Changes to the robotic arm were successfully implemented throughout the semester. A new end effector was designed and implemented. Components for the new shoulder and upgraded base rotation were produced and will be assembled on the rover shortly. Feedback systems were implemented at each joint of the arm to ensure precision remote control. A manipulation board and off-rover arm test stand were produced to improve the team’s arm testing capabilities. The arm was able to lift the 5 kg requirement and perform fine manipulation tasks. Cameras were placed around the rover to improve vision from the base station. The total mass of the rover was reduced to 50.95 kg, which is above the 50 kg mass limit imposed by URC, but not enough to significantly impact the scoring during competition.
Lessons Learned in 2018/2019
The Mechanical Team learned quite a lot this academic year. The team has a much better understanding of the design process and how to set a good pace for revisions and design reviews. The team learned the importance of designing parts for manufacture, meaning the rover components are easy and cheap to make and replace. Electrical systems integration and wire management were found to be very important considerations for the design process. The team also learned how to better manage manufacturing lead times for components and plan manufacturing times to avoid peak hours in on-campus machine labs. The team learned the importance of documenting design choices and any design changes for future review and full CAD model updates.
The 2020 Rover
Design work has begun for the 2020 rover. There will be some significant differences in this new design. Instead of a rocker-bogie suspension, the new rover will use a 3-bogie suspension system. This will keep the rover more stable, yet be less complex to design and manufacture. A smaller sheet metal chassis will be used to hold the rover’s components in a more compact arrangement that makes better use of mounting locations. The goal is to better incorporate the electronics and wiring of the rover, which will allow for more secure connections and a cleaner look. A similar robotic arm system will be employed on the front of this new rover.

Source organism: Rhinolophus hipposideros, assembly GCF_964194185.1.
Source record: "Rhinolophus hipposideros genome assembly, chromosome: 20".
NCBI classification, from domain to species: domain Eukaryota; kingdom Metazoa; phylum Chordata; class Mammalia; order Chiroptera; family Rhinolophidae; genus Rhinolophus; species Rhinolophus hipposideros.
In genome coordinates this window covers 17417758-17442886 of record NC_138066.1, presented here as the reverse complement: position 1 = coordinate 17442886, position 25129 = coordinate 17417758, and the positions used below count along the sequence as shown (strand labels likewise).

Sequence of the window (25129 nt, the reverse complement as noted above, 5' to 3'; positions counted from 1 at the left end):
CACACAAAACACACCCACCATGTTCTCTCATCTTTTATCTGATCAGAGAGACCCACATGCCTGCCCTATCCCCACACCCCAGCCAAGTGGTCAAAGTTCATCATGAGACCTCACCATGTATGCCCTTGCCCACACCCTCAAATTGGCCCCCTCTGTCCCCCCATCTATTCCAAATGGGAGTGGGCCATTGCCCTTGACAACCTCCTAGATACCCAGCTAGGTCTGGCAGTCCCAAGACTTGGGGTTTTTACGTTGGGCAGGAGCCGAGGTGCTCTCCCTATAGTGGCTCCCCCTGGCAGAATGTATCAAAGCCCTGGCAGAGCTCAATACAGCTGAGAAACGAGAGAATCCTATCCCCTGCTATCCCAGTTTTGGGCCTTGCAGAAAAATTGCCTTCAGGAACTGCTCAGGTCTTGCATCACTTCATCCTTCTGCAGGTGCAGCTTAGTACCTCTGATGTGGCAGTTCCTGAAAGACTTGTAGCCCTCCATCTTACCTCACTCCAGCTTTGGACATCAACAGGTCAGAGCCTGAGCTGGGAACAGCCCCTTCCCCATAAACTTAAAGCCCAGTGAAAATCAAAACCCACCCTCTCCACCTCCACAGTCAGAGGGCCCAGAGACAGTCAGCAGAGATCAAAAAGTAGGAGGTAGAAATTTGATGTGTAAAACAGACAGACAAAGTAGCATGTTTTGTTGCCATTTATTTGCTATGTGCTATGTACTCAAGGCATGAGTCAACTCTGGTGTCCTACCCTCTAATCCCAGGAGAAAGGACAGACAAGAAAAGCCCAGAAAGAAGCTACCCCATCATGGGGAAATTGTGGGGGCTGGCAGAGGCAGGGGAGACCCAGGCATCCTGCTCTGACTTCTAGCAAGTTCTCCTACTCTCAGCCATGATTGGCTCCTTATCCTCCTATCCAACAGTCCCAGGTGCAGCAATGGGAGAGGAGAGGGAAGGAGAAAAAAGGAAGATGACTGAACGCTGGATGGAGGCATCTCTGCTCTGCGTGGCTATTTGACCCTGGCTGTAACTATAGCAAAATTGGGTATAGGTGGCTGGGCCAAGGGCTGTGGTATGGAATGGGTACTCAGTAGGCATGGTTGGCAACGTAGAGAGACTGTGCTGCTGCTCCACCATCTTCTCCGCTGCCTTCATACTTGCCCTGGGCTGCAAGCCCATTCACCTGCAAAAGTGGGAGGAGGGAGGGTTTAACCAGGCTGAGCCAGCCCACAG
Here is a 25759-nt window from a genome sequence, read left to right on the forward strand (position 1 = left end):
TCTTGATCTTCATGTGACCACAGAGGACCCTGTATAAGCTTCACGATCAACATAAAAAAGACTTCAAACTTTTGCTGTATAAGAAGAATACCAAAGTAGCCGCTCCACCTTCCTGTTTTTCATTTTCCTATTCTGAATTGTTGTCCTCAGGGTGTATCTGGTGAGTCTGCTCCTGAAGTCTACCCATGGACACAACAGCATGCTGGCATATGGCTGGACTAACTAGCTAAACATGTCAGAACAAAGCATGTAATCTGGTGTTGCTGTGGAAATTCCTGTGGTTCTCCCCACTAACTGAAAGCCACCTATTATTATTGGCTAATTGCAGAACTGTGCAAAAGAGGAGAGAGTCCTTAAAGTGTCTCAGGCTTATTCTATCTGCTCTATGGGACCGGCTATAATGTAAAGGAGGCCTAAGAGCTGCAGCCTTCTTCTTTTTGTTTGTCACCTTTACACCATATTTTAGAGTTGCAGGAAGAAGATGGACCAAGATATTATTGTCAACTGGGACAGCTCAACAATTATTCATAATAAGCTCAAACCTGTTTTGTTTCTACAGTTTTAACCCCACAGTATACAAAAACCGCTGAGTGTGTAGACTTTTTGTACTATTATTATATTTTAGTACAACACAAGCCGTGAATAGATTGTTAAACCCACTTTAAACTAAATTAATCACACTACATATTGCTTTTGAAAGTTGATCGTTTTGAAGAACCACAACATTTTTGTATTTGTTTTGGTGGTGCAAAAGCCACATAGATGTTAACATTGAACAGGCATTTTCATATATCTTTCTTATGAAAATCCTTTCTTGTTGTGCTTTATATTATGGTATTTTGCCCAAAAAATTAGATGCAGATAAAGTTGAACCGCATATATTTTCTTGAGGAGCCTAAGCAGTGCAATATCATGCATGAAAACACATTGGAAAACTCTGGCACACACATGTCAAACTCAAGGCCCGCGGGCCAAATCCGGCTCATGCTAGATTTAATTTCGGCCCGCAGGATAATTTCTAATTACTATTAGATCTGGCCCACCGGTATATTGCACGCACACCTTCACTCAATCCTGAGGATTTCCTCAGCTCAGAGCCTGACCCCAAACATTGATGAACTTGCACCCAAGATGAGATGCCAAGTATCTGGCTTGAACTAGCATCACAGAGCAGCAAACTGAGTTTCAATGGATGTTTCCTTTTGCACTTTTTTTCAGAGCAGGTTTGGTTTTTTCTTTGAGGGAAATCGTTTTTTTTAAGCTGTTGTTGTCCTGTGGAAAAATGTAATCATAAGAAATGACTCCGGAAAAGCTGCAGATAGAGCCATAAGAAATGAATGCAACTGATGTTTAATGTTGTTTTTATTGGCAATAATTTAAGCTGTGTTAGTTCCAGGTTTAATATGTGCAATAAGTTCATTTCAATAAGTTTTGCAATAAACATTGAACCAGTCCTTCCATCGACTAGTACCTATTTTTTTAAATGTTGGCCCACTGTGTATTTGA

The team will apply the lessons learned on the previous rovers to streamline the design and manufacturing process. The majority of design work will occur over the summer of 2019, with final revisions and design reviews occurring in August and September. The design will be simpler to manufacture and easier to perform maintenance on. Manufacturing and assembly should be completed much earlier than it was for the current rover, allowing for more testing and training time. The Mechanical Team looks forward to a successful year of engineering!
MAVRIC’s Mechanical Team had the following objectives for Spring 2019:
- Work with the Science Team to ensure the soil science system is mechanically sound, robust, and ready in time for the URC competition. (Complete for Checkpoint 1)
- Improve the robotic arm by modifying the shoulder and end effector. (Complete for Checkpoint 2)
- Add feedback systems to each joint of the robotic arm to allow for precision control. (Complete for Checkpoint 2)
- Test the robotic arm’s weight lifting capacity and ability to complete fine manipulation tasks. (Complete for Checkpoint 2)
- Improve the suspension system by reducing its weight and improving its reliability. (Complete for Checkpoint 3)
- Design and manufacture camera and sensor mounts as requested by the Systems Team. (Complete for Checkpoint 3)
- Ensure the total mass of the rover is under 50 kilograms and enact a weight reduction plan as necessary. (Complete for Checkpoint 3)
- Work with all the other teams to complete tests of the rover under mock competition conditions. (Dropped for Checkpoint 3)
- Completed robotic arm with feedback, capable of lifting five kilograms and manipulating objects. (Delivered for Checkpoint 2)
- Upgraded suspension system that is lighter and more reliable. (Delivered for Checkpoint 3)
- Competition-ready rover. (Delivered for Checkpoint 3)